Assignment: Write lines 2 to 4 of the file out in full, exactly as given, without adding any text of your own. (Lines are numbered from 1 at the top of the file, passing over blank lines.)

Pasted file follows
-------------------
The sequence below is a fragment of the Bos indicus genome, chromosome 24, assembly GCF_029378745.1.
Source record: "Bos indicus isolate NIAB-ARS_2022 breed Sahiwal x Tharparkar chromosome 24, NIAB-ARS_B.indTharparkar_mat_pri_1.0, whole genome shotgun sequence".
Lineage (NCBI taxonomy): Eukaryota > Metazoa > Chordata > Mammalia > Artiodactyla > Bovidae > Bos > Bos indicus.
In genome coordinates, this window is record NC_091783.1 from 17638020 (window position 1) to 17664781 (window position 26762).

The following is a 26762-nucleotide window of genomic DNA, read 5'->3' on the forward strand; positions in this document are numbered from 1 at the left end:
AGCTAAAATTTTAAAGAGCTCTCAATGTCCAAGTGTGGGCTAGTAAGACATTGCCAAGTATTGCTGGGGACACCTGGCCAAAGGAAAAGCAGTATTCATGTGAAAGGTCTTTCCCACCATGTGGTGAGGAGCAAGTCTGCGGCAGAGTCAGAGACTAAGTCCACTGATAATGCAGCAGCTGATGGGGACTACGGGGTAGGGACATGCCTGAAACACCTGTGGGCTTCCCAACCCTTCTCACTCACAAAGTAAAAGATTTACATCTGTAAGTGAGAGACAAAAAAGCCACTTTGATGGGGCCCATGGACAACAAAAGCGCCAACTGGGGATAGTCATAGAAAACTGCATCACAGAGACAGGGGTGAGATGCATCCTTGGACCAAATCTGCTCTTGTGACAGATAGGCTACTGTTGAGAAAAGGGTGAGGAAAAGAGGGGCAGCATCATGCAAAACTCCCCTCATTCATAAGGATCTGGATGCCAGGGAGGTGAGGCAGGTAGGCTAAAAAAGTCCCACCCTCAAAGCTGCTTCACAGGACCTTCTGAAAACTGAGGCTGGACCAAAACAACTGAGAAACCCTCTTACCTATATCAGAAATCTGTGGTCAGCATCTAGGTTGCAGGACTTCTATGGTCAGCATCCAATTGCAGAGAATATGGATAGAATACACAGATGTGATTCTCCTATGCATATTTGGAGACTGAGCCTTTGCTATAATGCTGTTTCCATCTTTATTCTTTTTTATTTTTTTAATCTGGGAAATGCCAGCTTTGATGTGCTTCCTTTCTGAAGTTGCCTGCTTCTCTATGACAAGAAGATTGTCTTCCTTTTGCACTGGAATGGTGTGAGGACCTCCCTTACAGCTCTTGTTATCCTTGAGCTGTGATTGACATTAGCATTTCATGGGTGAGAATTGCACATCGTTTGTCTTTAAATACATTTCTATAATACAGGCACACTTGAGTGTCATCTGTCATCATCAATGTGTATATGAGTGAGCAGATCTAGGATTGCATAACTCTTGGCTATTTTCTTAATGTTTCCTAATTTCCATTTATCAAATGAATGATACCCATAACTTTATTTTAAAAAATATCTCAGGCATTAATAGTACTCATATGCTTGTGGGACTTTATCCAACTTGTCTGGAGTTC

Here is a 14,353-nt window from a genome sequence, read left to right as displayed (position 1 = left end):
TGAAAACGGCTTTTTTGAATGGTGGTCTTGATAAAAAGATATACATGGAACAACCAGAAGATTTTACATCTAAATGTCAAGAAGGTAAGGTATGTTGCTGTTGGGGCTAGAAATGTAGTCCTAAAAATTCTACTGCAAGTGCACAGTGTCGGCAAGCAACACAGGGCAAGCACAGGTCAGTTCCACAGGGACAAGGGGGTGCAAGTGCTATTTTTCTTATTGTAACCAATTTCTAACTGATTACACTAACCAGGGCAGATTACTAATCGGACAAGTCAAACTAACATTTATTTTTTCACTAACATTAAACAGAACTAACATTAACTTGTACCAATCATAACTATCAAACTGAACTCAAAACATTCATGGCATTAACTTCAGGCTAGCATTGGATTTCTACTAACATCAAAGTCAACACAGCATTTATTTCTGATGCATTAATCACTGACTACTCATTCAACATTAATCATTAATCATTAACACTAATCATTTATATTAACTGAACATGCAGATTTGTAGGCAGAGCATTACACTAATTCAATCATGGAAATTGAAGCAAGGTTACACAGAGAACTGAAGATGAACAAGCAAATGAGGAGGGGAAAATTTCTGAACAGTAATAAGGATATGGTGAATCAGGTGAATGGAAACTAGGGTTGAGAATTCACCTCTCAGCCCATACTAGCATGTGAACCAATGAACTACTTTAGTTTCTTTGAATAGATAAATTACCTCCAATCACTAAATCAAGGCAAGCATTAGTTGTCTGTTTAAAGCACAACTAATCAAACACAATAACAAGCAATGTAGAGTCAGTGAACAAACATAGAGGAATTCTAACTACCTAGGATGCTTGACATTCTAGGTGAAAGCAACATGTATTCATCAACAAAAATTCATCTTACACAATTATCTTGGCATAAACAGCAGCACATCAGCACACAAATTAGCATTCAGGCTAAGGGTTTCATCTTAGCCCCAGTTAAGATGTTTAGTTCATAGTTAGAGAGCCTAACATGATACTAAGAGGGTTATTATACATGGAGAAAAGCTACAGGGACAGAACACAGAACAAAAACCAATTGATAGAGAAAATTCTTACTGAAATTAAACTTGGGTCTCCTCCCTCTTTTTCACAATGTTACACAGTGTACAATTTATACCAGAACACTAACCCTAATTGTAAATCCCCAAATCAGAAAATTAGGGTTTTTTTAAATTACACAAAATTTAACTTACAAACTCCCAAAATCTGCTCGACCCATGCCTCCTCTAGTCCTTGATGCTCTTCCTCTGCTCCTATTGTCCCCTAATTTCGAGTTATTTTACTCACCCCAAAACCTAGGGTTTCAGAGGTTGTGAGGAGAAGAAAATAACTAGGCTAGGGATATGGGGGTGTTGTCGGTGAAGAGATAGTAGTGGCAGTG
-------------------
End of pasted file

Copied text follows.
Source record: "Bos indicus isolate NIAB-ARS_2022 breed Sahiwal x Tharparkar chromosome 24, NIAB-ARS_B.indTharparkar_mat_pri_1.0, whole genome shotgun sequence".
Lineage (NCBI taxonomy): Eukaryota > Metazoa > Chordata > Mammalia > Artiodactyla > Bovidae > Bos > Bos indicus.
In genome coordinates, this window is record NC_091783.1 from 17638020 (window position 1) to 17664781 (window position 26762).